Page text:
China's banking regulator has asked banks and credit cooperatives to ensure credit to grain producers and agricultural firms yesterday, in a move to spur grain production and aid reconstruction efforts of production areas in earthquake-hit Sichuan province.
Commercial banks should grant more loans and credit to support grain production as grain supply pressure continues to soar in China, said Zang Jingfan, director of cooperative finance supervision department of the China Banking Regulatory Commission (CBRC).
The director said that banks' rural financial service levels in quake-affected areas should not be lower than before the earthquake.
He also said that the government has fast-tracked the approving process for branches and outlets open in Sichuan Province.
Until now, the regulator has approved Pudong Development Bank, a Shanghai-based commercial lender to set up a branch in Mianyang, Bank of Shanghai, a city commercial bank, to establish a branch in Chengdu and Ya'an City Credit Co-operative to transform into a commercial bank.
The regulator has selected six counties and cities including Shifang, Mianzhu, Qingchuan, Dujiangyan and Jiangyou as pilot areas for developing new rural financial institutions to attract more funds for reconstruction of the disaster-hit areas.
More investment will find its way into rural financial market as the regulator has framed new rules to broaden investors' and institutions' access to the market.
The regulator said it will help to diversify the ownership of rural financial enterprises and loosen investment restrictions for financial institutions.
It will loosen restrictions on investment caps, localities and venture capital financing channels for financial institutions to invest in small rural financial institutions, it said.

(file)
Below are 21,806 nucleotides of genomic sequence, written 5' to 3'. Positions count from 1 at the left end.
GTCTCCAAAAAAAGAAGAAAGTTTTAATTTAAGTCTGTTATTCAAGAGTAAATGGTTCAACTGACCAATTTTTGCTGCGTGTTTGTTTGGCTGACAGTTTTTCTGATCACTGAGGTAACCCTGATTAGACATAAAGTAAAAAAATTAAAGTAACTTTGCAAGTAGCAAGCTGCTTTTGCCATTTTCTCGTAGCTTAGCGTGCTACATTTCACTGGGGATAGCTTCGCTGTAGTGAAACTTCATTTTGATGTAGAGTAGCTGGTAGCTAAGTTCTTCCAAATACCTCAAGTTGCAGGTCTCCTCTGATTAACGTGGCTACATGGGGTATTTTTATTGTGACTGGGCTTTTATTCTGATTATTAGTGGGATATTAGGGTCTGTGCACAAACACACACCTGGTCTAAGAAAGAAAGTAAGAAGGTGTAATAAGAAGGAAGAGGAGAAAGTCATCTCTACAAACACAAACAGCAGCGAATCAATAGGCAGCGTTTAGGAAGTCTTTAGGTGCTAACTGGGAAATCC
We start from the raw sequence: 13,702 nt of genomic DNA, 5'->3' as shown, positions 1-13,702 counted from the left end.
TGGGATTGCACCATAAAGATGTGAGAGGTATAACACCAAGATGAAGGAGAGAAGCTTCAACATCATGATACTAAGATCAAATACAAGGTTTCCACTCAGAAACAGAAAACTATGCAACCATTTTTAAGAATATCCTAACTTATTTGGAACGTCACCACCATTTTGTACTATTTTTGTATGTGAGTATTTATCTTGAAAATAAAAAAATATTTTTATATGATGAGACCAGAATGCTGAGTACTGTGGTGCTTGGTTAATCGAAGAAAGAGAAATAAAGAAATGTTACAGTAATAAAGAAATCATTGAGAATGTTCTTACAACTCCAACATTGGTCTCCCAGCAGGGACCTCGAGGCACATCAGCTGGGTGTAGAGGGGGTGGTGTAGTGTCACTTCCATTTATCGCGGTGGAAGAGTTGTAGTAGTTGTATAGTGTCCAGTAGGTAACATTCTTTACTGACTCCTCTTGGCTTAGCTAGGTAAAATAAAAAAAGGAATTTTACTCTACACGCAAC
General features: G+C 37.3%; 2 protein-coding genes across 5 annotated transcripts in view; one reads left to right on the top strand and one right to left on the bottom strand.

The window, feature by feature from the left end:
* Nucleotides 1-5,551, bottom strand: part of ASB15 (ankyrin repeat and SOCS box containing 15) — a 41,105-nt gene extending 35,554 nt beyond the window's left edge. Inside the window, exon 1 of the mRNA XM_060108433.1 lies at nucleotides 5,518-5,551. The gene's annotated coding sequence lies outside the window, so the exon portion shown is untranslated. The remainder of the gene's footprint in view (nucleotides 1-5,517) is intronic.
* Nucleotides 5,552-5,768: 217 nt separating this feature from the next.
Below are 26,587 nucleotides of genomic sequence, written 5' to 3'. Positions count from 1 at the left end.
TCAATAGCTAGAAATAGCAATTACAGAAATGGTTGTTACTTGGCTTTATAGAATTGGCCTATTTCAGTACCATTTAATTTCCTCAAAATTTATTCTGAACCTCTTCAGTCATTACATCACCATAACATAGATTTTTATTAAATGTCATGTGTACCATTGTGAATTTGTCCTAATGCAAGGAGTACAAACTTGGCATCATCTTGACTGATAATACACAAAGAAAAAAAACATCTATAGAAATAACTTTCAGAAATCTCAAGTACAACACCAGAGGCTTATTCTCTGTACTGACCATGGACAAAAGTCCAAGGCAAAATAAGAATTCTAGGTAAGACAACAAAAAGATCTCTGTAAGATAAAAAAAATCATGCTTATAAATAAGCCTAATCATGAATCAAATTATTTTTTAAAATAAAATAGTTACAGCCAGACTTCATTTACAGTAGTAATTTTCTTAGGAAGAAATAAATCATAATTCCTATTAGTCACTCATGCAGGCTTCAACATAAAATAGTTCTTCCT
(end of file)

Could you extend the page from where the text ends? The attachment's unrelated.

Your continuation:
According to CBRC data, by the end of 2007, combined assets of small and medium-sized rural banking institutions amounted to 5.6 trillion yuan ($800 billion), up from the 2.2 trillion yuan in 2003.
Agricultural loans issued by rural financial institutions jumped by 8.3 percent from the end of last year to 1.51 trillion yuan at the end of March.
"The hefty rise in agricultural loans mainly comes from short-term loans, which reflect banking institutions and rural credit cooperatives' move to significantly step up support for rural development," Zang said.
The banking regulator called on commercial banks and rural cooperatives to continue following credit ethics to support reconstruction of Sichuan's grain production areas.
The devastating earthquake would make it harder to ensure grain supplies this year, said Chen Xiwen, the director of the office of the central leading group on rural work. The grain price rise also adds pressure on China's grain production.
China' grain output exceeded 500 million tons last year, 15 million tons less than the total demand, official figures show.